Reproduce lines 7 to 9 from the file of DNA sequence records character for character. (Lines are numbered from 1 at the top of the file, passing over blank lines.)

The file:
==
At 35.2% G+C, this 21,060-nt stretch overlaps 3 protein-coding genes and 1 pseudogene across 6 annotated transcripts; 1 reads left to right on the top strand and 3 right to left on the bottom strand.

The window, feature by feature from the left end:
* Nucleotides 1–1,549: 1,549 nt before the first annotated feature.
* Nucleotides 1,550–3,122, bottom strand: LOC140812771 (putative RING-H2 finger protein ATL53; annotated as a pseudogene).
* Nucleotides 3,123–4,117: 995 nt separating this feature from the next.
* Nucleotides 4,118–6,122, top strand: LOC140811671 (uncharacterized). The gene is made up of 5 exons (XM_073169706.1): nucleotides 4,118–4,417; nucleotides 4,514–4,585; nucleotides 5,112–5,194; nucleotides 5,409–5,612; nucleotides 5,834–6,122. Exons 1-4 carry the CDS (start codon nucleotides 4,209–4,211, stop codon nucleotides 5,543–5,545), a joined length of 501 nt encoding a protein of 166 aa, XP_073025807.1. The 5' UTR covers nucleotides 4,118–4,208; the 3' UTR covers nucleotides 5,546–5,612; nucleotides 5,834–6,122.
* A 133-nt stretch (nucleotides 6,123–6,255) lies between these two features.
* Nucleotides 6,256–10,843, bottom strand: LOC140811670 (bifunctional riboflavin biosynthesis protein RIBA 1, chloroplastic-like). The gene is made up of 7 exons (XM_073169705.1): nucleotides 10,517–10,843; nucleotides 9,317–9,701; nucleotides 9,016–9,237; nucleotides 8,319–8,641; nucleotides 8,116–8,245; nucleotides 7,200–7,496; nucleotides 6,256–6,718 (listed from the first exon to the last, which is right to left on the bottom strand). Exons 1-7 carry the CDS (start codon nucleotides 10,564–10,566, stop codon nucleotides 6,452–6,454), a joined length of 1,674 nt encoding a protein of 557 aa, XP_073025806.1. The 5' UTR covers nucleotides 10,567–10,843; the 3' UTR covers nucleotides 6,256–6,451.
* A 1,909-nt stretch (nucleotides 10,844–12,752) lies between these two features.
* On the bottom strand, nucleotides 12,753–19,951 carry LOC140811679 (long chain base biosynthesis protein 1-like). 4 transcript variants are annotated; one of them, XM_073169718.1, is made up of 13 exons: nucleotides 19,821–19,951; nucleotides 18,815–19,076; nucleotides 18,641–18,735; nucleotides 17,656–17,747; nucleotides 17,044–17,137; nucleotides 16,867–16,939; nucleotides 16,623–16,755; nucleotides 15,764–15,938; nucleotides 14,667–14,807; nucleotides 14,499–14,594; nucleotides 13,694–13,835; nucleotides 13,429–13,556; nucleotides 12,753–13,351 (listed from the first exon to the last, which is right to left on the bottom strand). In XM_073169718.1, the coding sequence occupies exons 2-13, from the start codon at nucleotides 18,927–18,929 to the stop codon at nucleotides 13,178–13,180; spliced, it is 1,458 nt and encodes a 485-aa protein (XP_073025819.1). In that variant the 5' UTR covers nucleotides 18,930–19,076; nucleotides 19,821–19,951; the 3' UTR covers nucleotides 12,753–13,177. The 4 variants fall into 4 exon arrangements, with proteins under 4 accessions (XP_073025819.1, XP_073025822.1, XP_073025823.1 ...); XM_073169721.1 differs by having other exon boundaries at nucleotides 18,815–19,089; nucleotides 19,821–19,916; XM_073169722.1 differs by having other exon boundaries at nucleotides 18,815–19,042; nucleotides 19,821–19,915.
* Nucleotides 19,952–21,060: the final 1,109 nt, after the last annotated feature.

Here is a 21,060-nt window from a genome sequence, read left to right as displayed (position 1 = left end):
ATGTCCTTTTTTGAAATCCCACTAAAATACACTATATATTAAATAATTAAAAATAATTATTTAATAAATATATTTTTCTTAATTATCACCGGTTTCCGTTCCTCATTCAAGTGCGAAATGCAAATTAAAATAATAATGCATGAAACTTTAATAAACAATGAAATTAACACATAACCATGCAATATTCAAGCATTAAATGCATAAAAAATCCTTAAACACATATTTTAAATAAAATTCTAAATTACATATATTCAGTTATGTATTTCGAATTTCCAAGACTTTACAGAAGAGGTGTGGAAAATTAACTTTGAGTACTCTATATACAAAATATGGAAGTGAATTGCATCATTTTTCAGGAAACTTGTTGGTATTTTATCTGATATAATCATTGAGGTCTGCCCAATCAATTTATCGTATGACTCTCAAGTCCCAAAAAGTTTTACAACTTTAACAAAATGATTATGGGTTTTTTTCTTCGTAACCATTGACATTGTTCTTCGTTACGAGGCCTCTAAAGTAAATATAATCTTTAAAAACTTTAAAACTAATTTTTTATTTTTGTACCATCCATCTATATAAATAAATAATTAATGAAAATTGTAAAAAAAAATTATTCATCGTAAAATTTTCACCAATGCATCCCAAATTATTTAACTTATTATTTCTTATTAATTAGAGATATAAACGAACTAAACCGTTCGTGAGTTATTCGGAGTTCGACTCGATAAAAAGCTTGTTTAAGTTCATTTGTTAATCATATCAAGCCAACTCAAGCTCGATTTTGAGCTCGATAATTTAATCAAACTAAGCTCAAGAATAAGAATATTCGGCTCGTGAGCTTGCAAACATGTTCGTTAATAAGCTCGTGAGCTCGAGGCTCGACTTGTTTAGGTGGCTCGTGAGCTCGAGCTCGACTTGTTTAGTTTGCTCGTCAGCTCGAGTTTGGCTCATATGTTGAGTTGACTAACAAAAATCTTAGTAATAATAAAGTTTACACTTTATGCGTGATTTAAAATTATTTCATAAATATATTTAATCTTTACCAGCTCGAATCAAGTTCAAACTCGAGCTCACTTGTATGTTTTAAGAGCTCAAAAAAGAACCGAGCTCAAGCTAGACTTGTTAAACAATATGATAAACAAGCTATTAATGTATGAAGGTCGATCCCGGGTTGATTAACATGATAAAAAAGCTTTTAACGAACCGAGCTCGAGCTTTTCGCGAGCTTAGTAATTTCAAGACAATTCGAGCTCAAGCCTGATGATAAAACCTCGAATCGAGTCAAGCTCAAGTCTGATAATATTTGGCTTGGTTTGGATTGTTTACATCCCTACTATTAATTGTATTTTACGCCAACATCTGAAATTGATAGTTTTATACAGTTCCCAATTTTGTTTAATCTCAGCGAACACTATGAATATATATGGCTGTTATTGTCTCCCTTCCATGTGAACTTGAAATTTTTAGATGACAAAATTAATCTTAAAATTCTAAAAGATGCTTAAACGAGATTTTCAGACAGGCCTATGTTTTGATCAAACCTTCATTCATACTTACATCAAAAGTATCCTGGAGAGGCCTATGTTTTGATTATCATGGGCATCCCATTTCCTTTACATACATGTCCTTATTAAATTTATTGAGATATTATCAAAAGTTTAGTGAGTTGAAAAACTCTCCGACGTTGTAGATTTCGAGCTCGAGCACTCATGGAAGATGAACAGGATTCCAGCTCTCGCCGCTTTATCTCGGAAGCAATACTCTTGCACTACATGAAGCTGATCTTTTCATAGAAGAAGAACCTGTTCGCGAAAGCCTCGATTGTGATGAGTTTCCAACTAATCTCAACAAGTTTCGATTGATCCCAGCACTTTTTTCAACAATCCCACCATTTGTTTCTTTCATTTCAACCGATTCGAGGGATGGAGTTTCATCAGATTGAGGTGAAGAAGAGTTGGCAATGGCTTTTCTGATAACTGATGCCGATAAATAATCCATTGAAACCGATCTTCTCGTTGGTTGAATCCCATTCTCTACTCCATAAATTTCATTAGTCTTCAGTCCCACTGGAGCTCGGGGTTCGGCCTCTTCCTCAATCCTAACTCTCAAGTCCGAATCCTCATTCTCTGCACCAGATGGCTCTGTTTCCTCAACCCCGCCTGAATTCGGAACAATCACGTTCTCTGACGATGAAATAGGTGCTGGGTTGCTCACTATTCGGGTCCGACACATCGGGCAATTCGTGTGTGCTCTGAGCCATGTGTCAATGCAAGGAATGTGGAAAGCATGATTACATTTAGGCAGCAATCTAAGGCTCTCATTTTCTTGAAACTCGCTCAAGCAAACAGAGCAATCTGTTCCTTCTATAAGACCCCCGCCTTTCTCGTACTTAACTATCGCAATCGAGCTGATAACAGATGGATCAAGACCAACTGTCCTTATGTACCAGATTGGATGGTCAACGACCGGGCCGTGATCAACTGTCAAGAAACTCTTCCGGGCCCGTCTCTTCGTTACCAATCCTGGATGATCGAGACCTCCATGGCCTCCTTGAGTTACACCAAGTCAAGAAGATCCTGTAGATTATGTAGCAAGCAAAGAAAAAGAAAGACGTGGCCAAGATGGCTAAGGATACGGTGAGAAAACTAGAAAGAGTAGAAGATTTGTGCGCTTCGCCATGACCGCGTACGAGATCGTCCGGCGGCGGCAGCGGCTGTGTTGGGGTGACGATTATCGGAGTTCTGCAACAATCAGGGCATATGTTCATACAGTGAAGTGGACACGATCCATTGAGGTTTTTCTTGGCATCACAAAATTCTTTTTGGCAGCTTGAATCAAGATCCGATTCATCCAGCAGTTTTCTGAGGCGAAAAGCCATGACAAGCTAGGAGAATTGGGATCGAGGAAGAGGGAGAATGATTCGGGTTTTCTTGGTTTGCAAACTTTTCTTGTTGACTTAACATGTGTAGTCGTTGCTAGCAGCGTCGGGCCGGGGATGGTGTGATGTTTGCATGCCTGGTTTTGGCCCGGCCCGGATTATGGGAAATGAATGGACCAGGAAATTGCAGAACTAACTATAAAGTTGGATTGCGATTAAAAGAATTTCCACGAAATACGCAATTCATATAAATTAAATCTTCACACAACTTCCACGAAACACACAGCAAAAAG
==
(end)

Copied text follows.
* A 133-nt stretch (nucleotides 6,123–6,255) lies between these two features.
* Nucleotides 6,256–10,843, bottom strand: LOC140811670 (bifunctional riboflavin biosynthesis protein RIBA 1, chloroplastic-like). The gene is made up of 7 exons (XM_073169705.1): nucleotides 10,517–10,843; nucleotides 9,317–9,701; nucleotides 9,016–9,237; nucleotides 8,319–8,641; nucleotides 8,116–8,245; nucleotides 7,200–7,496; nucleotides 6,256–6,718 (listed from the first exon to the last, which is right to left on the bottom strand). Exons 1-7 carry the CDS (start codon nucleotides 10,564–10,566, stop codon nucleotides 6,452–6,454), a joined length of 1,674 nt encoding a protein of 557 aa, XP_073025806.1. The 5' UTR covers nucleotides 10,567–10,843; the 3' UTR covers nucleotides 6,256–6,451.
* A 1,909-nt stretch (nucleotides 10,844–12,752) lies between these two features.